Since we’ll be attending all of the World’s Greatest Hobby Shows this year, each show week we’ll feature some freight from the host city. We hope you can join us! Maybe next year we’ll be coming to your home town.
The Dallas – Fort Worth Rail Scene
The cities of Dallas and Fort Worth are about as close together as any two metropolitan areas in the big state of Texas. The region is dominated by two industries – oil and cattle. Both have a long history with the railroads that have called the cities home.
Today Fort Worth is home to both of the major western roads, BNSF and Union Pacific, along with several shortlines. These rails have a long history.
The Fort Worth and Denver Railroad began construction westward out of the city in 1881 as the Fort Worth and Denver City. At the Texas – Colorado border, it connected with the Denver and New Orleans, predecessor of the Colorado and Southern. The C&S would take ownership of the FWD in 1899.
Due to a Texas law requiring all railroads operating within the state to be headquartered there, the FWD retained its separate identity, even after the C&S itself became a wholly owned subsidiary of the Chicago, Burlington and Quincy. The two roads retained their own “independence” until finally merged into Burlington Northern in 1982. (That is why you will see some early BN-painted cars carrying FWD reporting marks.)
BNSF has roots in Fort Worth from the other side of its family tree as well. The Santa Fe served the city on a north-south mainline connecting the Texas Gulf Coast with Oklahoma and Kansas. Additionally, a branch left the city to the southwest to connect with other trunk lines serving western Texas. While these routes may have received less historical attention than the big Chicago – California mainline, this route was an important traffic funnel for commodities originating or imported through Texas.
Today BNSF maintains its corporate headquarters in Fort Worth. The beautiful modern facility includes executive offices, a dispatching center and storage for the road’s office car fleet.
The Texas and Pacific’s mainline bisected the city east – west on its way between New Orleans and El Paso. A line also branched off to the north and then east. Along with connections, this route represented a significant trunk line from California and the Midwest to the Gulf Coast.
Chartered in 1871 with the intent of reaching San Diego, the railroad never made it past the Texas border. Instead it interchanged with the Southern Pacific for the remainder of the journey west. The railroad also had a long-standing partnership with the Missouri Pacific, dating back to the days Jay Gould controlled both properties. The MP finally absorbed the T&P in 1976. The MoPac, including its former T&P properties, became part of Union Pacific in 1982.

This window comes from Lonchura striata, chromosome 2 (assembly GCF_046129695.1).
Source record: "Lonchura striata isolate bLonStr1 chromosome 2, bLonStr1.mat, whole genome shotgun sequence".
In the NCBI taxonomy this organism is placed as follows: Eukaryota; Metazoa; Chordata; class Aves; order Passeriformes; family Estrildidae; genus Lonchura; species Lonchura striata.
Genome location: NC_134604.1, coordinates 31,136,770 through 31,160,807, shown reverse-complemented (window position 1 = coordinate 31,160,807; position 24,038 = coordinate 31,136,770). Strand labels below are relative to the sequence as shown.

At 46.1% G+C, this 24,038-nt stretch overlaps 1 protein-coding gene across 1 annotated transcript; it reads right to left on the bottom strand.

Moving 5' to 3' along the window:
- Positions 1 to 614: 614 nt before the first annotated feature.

Monuments to the T&P still abound in Fort Worth. Most prominent is the passenger terminal and office building downtown. Commuter trains call on this station daily, and the offices have become condominiums.
The “Katy” got its start in 1870 and was the first railroad to enter Texas from the North. The railroad continued to grow across almost all of its history. It’s last major project was a line northwest from Fort Worth to Salinas, Kansas following the Rock Island bankruptcy.
The Katy cooperated with many railroads in the region as it moved traffic between the Gulf and Texas cities and the rail gateways at St. Louis and Kansas City Missouri. Perhaps most notable was the Texas Special run in cooperation with the Frisco.
The railroad that started with the purchase of the Union Pacific Railway, Southern Branch became UP property again in 1988. On paper, the MKT was acquired by the Missouri Pacific. Although the MP itself had been merged into the UP in 1982, that MP still existed as an independent company on paper due to outstanding bonds until 1997.
The third Union Pacific predecessor in Fort Worth was the Cotton Belt. The St. Louis and Southwestern originated from several shortlines in the Tyler, Texas area in 1891 and built east and north into Arkansas. Eventually the line reached East St. Louis where it could connect with many roads via the Terminal RR and the Alton and Southern (More on these next week!)
The Southern Pacific gained control of the company in 1932 and used it as a major connection for traffic from its own mainline from California including the famous “Blue Streak Merchandise” trains. The Cotton Belt was wholly owned by SP and it’s equipment reflected that, but the two operated separately until 1992. The SSW property was purchased by Union Pacific with the SP merger in 1996.